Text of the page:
Characterizing typical age-related growth patterns in the maturing brain allows for the identification of neurodevelopmental abnormalities or delays from disorders such as attention deficit disorder (ADD) and autism, as well as exposure to toxins or viruses such as HIV. While pediatric neuroimaging studies have described growth trajectories of volumes, cortical thickness, metabolism and brain connectivity, much is still unknown about the physiology underpinning synaptic restructuring and myelination. Studies of metabolites related to synaptic organization and myelination during childhood can provide a deeper understanding of the associated cellular changes.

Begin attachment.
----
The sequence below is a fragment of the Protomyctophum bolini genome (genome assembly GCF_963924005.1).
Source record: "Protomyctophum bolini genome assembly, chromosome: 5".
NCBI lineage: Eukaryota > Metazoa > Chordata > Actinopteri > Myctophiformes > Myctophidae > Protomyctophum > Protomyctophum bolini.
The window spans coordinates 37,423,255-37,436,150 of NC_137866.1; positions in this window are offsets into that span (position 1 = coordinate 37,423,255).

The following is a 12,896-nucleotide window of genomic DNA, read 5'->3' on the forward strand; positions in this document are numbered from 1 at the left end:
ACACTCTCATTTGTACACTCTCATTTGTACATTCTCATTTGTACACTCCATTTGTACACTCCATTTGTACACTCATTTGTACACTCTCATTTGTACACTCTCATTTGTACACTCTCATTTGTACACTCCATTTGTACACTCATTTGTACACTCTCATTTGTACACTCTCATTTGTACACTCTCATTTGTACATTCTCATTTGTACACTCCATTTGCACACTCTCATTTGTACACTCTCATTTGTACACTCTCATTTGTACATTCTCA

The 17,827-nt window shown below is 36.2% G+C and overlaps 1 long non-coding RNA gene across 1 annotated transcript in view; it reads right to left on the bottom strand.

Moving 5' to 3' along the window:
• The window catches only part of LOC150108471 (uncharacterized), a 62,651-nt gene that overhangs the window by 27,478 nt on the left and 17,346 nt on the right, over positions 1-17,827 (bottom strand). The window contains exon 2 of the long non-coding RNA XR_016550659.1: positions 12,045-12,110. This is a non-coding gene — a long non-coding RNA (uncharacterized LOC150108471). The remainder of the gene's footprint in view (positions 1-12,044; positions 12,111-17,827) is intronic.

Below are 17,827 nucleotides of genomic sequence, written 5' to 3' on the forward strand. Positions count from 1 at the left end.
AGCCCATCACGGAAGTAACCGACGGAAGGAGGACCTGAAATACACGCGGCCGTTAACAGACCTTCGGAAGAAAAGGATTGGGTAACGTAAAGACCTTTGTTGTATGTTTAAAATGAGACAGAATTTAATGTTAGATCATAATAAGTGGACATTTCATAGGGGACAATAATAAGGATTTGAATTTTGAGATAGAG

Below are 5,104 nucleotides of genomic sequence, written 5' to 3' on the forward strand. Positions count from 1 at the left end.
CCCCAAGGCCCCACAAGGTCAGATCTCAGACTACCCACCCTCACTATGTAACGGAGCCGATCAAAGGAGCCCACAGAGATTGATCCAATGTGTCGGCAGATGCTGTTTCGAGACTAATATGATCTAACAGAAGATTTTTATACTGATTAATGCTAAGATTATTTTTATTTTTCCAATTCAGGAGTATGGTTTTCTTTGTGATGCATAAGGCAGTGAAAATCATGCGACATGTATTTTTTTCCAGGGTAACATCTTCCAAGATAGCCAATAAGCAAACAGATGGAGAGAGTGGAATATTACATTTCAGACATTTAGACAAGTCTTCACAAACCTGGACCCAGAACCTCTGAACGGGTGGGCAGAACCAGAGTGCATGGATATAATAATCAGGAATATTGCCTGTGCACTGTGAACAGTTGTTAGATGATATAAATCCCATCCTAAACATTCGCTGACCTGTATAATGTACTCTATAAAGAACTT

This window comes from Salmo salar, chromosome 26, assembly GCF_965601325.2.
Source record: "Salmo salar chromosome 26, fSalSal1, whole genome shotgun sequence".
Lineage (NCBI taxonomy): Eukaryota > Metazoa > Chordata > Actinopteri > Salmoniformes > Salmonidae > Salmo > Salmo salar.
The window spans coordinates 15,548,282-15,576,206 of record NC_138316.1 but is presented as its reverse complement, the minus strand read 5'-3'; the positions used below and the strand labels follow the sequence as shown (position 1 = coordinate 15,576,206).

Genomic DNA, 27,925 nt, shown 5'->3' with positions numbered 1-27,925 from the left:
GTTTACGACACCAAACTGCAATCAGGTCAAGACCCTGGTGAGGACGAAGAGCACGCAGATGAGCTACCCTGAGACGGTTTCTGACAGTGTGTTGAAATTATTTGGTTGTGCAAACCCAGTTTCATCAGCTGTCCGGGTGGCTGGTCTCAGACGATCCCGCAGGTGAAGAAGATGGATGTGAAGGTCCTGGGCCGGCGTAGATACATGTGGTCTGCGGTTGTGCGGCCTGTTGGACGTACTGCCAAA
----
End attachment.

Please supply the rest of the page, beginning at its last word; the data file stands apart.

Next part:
1H magnetic resonance spectroscopy (MRS) measures local brain metabolism, providing information about biochemical aspects of brain maturation. The metabolites typically measured with 1H MRS include creatine (Cr+PCr), N-acetyl-aspartate (NAA), choline (GPC+PCh) and glutamate (Glu), which are associated with energy metabolism, neuronal and cellular integrity and neurotransmission. Cross sectional MRS studies have examined age-dependent regional metabolic changes from birth to adulthood, establishing that the most significant changes are in infancy [15]. Within studies encompassing ages 5–10 years, some age-related changes in NAA levels as well as NAA/GPC+PCh or NAA/Cr+PCr ratios are reported in gray and white matter [48], with one study [5] finding accompanying Cr+PCr levels increasing in gray matter. It is surprising that more metabolites are not implicated in ongoing myelination and synaptic restructuring occurring during this period [9,10]. Possible reasons for the lack of age-related metabolite changes reported include: wide age ranges, small sample sizes, cross-sectional analysis and study of metabolite ratios only. In addition, only one MRS study [6] examined the effects of sex on maturational trajectories, despite sex differences being observed in structural studies [1114]. Recent neuroimaging studies also found socioeconomic impacts on brain volume development [15,16]. Considering almost all neuroimaging studies on typical brain development in childhood are conducted in the United States, studies of normally developing children from diverse socioeconomic communities in the less developed world are essential.